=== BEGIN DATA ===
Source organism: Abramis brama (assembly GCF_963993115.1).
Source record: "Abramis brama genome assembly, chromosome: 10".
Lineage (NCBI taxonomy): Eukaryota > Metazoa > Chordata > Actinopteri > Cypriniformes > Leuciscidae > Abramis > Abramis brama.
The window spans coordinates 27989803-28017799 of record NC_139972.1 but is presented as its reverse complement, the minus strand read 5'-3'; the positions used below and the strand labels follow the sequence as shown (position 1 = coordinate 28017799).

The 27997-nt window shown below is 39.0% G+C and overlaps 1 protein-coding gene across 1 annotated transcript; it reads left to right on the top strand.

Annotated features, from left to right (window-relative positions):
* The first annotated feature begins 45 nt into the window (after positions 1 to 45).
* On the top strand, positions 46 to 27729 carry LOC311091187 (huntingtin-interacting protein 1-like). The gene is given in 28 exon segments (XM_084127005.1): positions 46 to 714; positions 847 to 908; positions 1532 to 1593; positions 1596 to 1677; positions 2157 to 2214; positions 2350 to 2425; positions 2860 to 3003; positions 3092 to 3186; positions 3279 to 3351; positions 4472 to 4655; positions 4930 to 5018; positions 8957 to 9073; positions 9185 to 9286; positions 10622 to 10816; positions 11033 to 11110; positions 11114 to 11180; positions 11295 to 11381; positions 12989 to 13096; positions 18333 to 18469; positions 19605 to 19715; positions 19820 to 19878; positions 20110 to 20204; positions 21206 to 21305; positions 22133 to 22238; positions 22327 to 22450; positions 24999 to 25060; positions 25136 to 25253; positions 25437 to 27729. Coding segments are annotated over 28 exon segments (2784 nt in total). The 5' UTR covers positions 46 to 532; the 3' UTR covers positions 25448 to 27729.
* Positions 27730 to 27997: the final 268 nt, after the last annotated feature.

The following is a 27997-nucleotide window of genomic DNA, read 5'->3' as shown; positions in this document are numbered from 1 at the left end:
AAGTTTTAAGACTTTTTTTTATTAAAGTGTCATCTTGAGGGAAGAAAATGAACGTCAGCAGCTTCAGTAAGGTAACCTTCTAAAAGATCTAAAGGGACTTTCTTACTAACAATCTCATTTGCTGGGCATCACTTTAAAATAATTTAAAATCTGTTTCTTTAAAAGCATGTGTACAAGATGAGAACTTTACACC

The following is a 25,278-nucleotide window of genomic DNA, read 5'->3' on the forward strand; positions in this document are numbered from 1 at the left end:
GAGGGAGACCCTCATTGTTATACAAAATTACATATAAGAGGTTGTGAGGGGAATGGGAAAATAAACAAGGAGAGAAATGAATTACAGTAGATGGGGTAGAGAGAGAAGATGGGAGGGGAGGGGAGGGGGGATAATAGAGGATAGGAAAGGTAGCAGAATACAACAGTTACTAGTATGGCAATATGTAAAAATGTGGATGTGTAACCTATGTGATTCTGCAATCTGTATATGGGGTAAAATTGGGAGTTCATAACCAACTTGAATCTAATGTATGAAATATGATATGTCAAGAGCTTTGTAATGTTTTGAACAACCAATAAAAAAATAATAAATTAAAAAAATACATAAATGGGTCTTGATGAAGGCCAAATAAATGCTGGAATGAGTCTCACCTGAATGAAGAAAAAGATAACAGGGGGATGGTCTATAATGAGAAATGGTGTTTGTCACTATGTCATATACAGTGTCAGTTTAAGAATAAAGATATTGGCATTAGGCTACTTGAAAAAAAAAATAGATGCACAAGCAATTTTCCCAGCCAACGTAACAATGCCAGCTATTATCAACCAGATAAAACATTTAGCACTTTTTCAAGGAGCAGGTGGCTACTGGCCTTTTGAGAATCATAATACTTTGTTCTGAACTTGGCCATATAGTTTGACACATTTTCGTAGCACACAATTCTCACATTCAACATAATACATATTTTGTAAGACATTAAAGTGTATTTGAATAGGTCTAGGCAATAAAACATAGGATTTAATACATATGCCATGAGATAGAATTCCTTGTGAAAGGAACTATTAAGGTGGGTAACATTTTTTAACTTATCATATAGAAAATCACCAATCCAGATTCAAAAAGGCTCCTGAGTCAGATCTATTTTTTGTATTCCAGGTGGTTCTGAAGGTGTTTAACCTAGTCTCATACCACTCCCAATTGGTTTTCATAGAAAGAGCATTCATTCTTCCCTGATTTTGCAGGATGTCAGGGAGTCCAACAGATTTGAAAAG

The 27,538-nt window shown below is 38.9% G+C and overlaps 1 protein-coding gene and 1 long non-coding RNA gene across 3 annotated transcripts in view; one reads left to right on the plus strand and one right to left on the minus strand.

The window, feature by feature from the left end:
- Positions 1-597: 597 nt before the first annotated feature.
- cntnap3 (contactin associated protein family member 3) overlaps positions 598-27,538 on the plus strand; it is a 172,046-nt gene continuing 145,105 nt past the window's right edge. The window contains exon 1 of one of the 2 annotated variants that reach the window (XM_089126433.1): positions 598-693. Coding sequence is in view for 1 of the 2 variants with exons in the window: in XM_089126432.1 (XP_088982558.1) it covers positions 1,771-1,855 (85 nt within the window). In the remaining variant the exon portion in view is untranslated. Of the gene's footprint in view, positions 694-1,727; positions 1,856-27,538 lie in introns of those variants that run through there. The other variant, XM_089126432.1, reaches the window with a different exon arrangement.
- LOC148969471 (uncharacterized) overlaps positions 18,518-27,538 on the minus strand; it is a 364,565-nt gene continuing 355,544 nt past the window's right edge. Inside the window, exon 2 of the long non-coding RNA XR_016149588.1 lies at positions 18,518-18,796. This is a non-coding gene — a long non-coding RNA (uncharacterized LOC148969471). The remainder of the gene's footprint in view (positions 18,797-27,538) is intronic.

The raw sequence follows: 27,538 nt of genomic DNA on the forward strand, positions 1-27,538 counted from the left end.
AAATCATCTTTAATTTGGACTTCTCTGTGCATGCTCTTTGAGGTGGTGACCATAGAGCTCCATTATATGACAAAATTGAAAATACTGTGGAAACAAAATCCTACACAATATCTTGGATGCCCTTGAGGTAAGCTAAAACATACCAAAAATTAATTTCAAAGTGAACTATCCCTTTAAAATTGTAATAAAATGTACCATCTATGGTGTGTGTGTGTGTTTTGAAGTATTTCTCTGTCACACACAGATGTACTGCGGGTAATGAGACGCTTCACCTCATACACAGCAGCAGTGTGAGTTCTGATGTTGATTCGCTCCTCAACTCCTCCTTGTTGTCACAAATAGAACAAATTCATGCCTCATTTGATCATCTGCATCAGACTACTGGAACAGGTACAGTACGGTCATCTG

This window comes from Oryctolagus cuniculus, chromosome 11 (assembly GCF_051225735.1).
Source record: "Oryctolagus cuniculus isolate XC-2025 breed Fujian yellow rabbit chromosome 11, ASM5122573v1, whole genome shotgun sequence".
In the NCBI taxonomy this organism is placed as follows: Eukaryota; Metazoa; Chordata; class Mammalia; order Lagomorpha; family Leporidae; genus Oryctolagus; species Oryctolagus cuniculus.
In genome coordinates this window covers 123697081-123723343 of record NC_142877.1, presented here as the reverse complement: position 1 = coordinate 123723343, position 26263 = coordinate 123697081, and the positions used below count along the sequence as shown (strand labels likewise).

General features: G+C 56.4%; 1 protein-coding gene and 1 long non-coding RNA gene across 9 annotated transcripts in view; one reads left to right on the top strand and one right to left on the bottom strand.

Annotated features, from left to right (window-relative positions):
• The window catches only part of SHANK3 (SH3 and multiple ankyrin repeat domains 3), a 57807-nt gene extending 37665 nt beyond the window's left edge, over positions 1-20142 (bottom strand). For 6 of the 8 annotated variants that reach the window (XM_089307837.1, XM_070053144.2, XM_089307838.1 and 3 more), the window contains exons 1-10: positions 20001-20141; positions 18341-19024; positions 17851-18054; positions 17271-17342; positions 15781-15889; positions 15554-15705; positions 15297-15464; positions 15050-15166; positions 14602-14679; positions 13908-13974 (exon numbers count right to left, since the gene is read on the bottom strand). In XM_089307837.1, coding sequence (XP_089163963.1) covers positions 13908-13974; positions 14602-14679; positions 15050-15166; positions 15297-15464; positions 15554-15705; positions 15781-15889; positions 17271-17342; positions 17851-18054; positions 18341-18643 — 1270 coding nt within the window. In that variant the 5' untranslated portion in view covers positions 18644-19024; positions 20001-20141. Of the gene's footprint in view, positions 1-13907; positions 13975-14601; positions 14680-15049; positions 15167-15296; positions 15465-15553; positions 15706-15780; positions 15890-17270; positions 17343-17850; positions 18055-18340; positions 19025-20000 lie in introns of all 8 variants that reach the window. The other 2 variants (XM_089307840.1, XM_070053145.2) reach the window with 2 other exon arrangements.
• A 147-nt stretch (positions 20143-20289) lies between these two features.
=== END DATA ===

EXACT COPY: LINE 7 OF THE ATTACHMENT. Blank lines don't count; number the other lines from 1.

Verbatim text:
* The first annotated feature begins 45 nt into the window (after positions 1 to 45).